Some restaurants may have to tweak their supply-chain record-keeping to comply with new rules issued by the Food & Drug Administration (FDA) for tracing the path of certain foods from farm or fishing boat to customers’ plates.
The updated regulations are intended to help the watchdog agency shorten its hunt for the point of contamination in the event of a foodborne illness outbreak.
The guidelines issued Wednesday call for more exact tracking of certain foods as they move through the supply chain. They specify what information should be recorded at each step in the process and direct each link in the chain to hold onto the tracking data provided by the preceding phase.
Restaurants, for instance, will be required to note when they receive certain items and retain any sourcing and transportation data that’s provided by distributors. The information has to be in a form where it can be turned over to FDA investigators within 24 hours of a request.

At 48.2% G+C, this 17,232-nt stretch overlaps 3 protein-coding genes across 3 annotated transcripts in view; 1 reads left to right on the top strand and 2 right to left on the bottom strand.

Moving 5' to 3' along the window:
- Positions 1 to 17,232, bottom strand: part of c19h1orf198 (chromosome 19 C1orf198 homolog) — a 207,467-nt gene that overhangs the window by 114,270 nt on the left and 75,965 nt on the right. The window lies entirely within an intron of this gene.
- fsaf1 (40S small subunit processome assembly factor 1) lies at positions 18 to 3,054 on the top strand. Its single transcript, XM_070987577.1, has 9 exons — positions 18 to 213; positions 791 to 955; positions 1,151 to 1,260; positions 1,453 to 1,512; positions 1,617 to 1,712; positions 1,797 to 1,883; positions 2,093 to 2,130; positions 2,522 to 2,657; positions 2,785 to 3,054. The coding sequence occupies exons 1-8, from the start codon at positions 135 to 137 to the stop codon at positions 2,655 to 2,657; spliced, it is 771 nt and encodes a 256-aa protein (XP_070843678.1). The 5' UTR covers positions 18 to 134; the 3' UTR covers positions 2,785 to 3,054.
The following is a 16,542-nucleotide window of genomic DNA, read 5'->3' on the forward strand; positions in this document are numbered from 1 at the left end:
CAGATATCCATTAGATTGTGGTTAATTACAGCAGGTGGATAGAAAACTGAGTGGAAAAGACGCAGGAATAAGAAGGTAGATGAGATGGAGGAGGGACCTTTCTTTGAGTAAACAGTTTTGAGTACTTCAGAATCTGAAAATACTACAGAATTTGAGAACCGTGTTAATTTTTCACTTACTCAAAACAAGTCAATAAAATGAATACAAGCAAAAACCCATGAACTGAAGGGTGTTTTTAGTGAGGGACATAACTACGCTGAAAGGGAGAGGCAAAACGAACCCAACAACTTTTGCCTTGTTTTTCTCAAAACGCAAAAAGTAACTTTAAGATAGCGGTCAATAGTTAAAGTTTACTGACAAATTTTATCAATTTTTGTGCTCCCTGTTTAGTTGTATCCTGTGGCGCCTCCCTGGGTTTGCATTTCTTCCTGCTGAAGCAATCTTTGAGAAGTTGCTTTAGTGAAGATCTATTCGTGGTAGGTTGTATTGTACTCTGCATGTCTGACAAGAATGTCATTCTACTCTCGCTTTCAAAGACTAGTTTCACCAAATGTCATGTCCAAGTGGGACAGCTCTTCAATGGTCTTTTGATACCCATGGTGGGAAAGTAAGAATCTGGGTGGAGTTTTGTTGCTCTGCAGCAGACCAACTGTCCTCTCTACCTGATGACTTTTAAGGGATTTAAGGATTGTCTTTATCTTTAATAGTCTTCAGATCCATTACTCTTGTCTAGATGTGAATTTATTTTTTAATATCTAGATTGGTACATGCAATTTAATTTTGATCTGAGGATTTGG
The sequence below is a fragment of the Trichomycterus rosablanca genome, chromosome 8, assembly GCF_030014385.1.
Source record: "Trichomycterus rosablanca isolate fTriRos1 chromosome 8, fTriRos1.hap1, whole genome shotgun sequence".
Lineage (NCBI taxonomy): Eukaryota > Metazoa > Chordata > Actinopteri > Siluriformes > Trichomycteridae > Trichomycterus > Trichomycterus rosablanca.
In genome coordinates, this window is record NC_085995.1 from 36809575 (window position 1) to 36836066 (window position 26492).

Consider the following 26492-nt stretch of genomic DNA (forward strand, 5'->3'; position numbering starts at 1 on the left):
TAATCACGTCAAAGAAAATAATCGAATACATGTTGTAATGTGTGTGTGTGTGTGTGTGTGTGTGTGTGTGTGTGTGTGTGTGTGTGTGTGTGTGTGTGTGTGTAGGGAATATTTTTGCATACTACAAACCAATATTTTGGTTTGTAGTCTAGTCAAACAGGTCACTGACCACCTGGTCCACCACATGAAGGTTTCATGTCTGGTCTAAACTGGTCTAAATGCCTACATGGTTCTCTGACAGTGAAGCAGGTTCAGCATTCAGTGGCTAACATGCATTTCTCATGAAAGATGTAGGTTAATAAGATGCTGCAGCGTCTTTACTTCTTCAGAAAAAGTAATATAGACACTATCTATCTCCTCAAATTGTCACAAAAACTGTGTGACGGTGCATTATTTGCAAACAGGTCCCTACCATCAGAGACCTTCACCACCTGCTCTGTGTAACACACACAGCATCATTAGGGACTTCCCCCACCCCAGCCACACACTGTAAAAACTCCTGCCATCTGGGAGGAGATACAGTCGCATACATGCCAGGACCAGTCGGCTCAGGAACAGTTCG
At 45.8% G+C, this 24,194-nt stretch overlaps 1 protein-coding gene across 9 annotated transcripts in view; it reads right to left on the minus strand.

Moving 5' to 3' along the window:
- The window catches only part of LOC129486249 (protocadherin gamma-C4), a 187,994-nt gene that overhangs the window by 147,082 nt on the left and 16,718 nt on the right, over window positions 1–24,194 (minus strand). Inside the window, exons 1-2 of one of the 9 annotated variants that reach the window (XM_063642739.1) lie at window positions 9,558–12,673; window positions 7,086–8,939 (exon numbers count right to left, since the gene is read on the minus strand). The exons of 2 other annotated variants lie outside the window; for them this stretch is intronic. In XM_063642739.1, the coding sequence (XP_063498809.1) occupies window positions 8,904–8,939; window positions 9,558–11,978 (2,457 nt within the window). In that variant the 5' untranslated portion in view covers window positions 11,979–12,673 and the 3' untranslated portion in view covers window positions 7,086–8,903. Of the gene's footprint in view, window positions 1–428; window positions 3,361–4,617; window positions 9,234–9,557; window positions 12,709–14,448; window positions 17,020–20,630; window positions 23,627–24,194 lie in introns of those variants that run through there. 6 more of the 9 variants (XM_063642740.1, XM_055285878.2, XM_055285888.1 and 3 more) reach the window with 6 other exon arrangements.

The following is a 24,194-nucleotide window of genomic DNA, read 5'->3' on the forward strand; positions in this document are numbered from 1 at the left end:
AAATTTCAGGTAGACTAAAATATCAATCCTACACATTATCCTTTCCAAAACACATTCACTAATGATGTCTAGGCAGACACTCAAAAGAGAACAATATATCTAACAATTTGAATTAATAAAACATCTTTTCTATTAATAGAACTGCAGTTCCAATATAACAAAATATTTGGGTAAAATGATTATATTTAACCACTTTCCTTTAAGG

If a place does not handle one of the products on the FDA's list of products to be traced, it need not observe the new guidelines. The rules also only apply to the products on the traceability list, not every food item that comes into a restaurant.
Smaller operations are exempted.
The items requiring the stepped-up tracking include seafood, cheeses, ready-to-eat deli salads, fresh-cut vegetables and certain fresh fruits.
More information on the final rule is available here.
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